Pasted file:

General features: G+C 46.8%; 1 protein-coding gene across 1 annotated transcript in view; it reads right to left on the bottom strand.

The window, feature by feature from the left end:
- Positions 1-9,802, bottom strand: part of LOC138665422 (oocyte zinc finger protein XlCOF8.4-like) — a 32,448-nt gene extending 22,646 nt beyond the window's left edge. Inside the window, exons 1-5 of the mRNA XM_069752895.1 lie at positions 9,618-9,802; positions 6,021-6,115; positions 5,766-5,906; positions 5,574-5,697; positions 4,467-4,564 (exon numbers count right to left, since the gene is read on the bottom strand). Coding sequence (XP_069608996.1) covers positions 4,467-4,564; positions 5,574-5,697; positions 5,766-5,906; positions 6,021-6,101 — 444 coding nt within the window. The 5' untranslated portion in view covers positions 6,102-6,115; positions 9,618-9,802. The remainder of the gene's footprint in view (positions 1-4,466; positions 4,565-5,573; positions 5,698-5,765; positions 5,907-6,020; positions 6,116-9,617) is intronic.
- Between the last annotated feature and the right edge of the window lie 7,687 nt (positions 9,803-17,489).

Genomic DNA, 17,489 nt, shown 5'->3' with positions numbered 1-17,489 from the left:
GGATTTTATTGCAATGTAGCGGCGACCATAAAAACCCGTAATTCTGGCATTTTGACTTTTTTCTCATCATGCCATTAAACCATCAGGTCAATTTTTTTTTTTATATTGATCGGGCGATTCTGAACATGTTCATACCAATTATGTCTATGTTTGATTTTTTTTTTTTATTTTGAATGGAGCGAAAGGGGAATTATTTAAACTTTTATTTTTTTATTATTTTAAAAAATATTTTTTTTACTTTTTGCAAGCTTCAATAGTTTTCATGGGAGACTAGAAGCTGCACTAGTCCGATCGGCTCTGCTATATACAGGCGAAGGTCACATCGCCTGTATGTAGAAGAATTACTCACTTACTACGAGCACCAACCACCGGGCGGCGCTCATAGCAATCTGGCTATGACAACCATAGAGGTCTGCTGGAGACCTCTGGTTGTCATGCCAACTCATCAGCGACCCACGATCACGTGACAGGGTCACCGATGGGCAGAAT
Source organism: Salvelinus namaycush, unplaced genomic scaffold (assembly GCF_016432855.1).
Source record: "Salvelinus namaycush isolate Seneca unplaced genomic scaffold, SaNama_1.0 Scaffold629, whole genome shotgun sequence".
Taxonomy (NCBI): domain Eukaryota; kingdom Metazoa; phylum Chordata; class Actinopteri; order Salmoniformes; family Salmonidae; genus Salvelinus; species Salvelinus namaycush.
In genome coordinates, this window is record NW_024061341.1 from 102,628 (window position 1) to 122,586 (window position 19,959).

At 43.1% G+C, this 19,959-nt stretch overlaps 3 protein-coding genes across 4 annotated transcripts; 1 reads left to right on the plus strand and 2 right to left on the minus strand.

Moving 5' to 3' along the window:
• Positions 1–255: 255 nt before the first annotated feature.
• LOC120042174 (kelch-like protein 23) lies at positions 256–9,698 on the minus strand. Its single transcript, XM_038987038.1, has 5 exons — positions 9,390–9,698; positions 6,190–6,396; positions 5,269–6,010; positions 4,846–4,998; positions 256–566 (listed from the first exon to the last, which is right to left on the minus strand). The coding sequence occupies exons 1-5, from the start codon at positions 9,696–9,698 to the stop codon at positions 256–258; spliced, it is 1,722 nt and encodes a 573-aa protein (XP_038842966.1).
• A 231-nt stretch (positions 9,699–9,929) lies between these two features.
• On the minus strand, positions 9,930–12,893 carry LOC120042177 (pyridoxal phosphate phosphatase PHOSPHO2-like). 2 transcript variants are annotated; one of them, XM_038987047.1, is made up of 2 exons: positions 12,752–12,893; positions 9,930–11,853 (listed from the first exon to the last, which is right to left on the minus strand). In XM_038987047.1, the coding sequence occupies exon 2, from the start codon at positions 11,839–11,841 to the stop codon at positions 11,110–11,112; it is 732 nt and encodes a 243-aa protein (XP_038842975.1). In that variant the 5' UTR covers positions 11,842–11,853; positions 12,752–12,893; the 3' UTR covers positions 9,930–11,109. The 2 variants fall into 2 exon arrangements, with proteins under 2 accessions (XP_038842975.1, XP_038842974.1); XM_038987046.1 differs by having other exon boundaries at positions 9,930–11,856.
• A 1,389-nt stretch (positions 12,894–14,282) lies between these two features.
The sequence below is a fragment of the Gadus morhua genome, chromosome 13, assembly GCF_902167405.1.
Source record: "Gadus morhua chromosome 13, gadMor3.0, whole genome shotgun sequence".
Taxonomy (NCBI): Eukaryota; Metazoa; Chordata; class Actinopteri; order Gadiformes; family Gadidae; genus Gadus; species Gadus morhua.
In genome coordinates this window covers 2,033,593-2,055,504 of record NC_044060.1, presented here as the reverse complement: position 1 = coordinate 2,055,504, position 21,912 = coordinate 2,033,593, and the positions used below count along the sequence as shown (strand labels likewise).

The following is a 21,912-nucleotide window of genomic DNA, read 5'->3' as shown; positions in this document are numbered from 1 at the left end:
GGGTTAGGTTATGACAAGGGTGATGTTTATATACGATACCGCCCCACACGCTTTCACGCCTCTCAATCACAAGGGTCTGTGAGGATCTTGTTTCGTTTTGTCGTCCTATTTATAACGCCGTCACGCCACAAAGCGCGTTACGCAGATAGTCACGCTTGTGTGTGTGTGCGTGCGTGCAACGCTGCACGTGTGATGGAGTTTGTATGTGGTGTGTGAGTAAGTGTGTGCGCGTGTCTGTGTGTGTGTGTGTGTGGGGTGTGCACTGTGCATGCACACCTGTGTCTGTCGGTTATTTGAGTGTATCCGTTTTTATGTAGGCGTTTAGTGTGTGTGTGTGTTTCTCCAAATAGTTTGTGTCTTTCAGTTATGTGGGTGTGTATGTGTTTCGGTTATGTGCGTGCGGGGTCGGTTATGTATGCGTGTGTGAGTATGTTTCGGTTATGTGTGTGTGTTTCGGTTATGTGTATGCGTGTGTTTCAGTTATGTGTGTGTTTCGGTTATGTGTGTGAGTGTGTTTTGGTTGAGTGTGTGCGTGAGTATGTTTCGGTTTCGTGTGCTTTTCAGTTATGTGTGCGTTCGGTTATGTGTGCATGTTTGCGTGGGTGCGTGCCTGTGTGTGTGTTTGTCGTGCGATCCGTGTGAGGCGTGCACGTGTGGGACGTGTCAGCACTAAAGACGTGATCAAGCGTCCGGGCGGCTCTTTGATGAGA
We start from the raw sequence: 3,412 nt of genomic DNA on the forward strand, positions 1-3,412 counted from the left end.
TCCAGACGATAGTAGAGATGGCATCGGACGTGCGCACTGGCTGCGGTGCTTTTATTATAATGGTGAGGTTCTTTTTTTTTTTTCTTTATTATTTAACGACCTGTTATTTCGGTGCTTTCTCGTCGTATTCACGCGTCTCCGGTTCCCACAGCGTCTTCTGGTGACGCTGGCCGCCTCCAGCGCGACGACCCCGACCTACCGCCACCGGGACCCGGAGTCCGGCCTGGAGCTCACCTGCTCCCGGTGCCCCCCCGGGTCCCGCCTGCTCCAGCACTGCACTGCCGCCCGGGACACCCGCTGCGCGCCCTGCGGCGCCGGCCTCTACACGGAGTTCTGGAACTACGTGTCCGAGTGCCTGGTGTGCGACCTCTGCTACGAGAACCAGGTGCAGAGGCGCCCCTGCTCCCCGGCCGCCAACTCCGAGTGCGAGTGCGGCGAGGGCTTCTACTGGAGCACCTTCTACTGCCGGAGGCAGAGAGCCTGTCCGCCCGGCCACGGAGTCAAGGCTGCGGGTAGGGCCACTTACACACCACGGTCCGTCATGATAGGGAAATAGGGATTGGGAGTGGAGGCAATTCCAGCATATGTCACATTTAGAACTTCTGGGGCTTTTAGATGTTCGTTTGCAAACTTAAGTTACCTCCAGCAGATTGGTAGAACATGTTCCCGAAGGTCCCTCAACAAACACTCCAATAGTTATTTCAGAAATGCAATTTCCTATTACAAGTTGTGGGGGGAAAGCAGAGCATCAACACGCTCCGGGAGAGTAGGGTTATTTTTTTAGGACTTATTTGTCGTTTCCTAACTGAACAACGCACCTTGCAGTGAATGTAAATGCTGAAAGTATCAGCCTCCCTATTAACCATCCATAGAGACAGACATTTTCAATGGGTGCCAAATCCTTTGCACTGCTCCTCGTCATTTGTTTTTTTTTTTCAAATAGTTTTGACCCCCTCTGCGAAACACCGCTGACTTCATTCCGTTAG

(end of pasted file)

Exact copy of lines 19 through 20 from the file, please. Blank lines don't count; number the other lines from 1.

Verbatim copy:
Source record: "Gadus morhua chromosome 13, gadMor3.0, whole genome shotgun sequence".
Taxonomy (NCBI): Eukaryota; Metazoa; Chordata; class Actinopteri; order Gadiformes; family Gadidae; genus Gadus; species Gadus morhua.